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ARTCAT

CALENDAR | HOSTING



Frank Haines and Andy Coolquitt

PICK

Lisa Cooley
34 Orchard Street, 347-351-8075
East Village / Lower East Side
January 20 - March 2, 2008
Reception: Sunday, January 20, 6 - 8 PM
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Lisa Cooley is proud to present the gallery’s inaugural exhibition – work by two artists, Frank Haines and Andy Coolquitt, who both deal with light, form, abstraction and energy. The exhibition is on view from January 20th until February 24th, 2008.

ANDY COOLQUITT’s work concerns the relationship between function and dysfunction of the domestic object. His works are both objects and environments, total sculptures defined by a poetics of conversation, process and transformation. For this exhibition, Andy has made abstract sculptures which also serve as light sources.

Lacking a proper studio at various times over the past few years, Andy used the street as both resource and workspace. He amassed a vast collection of discarded, colored metal pipes, as well as other abandoned domestic objects, including lamps and parts of chairs, elements which he recombined and would frequently leave wherever he made them.

As Andy refined his process, he began to run electrical wire through the sculptures and add lights, often as supports for the sculptures, or in dysfunctional ways suggested by the existing curvature of the pipes. Their structures were frequently inspired by “finding these connections in the street, for example where someone has repaired a broken broomstick or vacuum cleaner hose with packing tape or by globbing on silicone,”

As the light bulbs press directly against the ceiling, the wall, or the floor, they not only illuminate and support the sculptures, but also suggest maladaptation, fragility, discomfort, potential danger, energy transference, contemplation, beacons and wands.

Andy’s sculptures have a intuitive relationship with both the viewer’s body and the surrounding environment. By fully integrating the environmental information of everyday life, his sculptures pervert our historical baggage and conventional ways of viewing art and coexisting with it. As he says, “I’m interested in being with art, being next to it, or lingering in the light of it.”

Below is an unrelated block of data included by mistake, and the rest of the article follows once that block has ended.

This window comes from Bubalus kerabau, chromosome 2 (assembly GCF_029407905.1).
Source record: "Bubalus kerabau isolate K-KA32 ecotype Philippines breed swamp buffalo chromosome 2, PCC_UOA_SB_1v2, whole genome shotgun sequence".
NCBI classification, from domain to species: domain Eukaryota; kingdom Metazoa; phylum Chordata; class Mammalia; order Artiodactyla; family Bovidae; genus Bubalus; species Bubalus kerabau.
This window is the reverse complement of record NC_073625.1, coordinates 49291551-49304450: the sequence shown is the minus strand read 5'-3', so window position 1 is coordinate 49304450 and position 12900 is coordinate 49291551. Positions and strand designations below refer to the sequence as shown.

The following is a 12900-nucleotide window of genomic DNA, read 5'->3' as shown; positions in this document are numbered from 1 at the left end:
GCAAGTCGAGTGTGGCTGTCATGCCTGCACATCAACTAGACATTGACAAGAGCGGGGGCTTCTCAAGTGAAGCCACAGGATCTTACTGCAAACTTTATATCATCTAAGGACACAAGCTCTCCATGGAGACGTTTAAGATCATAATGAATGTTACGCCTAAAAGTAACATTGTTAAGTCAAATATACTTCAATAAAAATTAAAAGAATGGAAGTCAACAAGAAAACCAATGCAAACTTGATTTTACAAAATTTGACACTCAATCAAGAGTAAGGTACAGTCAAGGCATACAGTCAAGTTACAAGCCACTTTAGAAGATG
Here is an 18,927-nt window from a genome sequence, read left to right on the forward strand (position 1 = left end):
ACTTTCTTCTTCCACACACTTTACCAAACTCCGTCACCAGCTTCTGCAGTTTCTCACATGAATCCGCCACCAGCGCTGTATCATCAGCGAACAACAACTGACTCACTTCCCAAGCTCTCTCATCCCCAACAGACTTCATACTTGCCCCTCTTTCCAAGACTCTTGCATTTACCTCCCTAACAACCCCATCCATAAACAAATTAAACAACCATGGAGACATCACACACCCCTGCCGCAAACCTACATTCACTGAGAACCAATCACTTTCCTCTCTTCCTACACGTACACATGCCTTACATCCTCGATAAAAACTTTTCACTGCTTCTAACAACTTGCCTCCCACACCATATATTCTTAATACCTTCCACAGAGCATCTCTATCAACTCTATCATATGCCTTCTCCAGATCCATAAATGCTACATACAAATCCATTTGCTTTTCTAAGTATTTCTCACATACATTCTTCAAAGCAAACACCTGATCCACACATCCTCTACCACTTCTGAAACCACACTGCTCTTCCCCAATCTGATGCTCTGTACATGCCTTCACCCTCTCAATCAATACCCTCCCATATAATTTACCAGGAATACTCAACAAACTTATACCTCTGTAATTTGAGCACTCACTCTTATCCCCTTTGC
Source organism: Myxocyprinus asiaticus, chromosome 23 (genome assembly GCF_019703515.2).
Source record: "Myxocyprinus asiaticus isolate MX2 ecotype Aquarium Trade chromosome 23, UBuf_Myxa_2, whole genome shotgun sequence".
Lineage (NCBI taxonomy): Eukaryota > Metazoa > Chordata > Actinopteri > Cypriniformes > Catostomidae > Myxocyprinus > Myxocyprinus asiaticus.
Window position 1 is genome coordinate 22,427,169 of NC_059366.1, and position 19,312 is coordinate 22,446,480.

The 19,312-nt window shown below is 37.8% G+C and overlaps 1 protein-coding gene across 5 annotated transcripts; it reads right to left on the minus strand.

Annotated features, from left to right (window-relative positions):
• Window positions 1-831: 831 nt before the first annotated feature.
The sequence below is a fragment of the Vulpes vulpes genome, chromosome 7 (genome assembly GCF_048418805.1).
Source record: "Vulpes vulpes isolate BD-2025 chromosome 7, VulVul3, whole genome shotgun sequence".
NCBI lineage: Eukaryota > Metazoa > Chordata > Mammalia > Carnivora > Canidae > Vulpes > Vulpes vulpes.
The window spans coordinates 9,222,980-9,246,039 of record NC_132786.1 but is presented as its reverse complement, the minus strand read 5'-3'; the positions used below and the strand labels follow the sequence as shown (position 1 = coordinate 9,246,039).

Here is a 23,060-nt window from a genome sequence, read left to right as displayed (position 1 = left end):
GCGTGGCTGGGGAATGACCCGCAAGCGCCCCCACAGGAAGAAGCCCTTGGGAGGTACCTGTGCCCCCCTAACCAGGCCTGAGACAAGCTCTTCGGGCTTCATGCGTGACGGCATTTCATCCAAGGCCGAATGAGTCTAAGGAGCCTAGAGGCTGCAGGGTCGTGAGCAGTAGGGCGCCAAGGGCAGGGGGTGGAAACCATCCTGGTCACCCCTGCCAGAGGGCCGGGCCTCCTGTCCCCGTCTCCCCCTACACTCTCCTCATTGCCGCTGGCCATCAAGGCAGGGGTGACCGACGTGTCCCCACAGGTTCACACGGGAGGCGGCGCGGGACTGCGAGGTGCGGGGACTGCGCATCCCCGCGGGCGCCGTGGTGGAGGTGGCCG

FRANK HAINES’s sculptures and drawings distill metaphysical concepts into form. Fueled by alchemic texts, meditative concentration, theurgy, theosophy, Hermeticism, Eliphas Levi, Pythagoras, Yves Klein, John McCracken and early electronic music pioneers, Frank uses minerals, mirrors and geometry as metaphors for the primordial energy of the universe.

Quartz, pyrite and other naturally occurring substances represent cycles of elements, their various compound systems and the means through which they came into being. Tetrahedrons, octahedrons, icosahedrons and cubes represent Platonic solids – forms the philosopher intuitively associated with the four classical elements: earth, fire, water and air.

Frank transforms these ancient geometric forms of systematizing the universe into sculptures of grids, pyramids, arcs, mathematically segmented circles and unexpected angles, some of which stand alone while others are grouped on small shelves to create associative relationships.

By studying the fundamental forms of abstraction, Frank wishes to gain insight into the scientific, philosophical, psychological, aesthetic, and mystical laws of the universe. These basic, non-objective forms are the ideal means through which to consider the intangible, ineffable aspects of existence.

ANDY COOLQUITT lives and works in New York and Austin, Texas. He attended UCLA and the University of Texas in Austin, before taking a permanent leave of absence from higher education. Instead, he built a house from scratch, which was featured in the legendary and sadly defunct Nest magazine. He has exhibited extensively in the United States, including a collaboration with Derraindrop at Deitch Projects in New York and “22 to Watch” at the Austin Museum of Art.

FRANK HAINES lives and works in New York. He attended San Francisco State University. He has previously had solo exhibitions with Jack Hanley Gallery and Quotidian – both in San Francisco, Three Walls in Chicago, Illinois. His work was included in “Deaf 2”, a group exhibition curated by Peter Coffin at Frank Elbaz Galerie in Paris. In addition, Frank stages intense, mystical performances that are frequently timed to co-inside with celestial events. The most recent performance was an Autumnal Equinox Ceremony, inspired by a Victorian opera, The Arcadians. This event took place at Legion Barn in the Catskill National Park. Frank also performs music with Chris Kachulis as the duo Blanko and Noiry.

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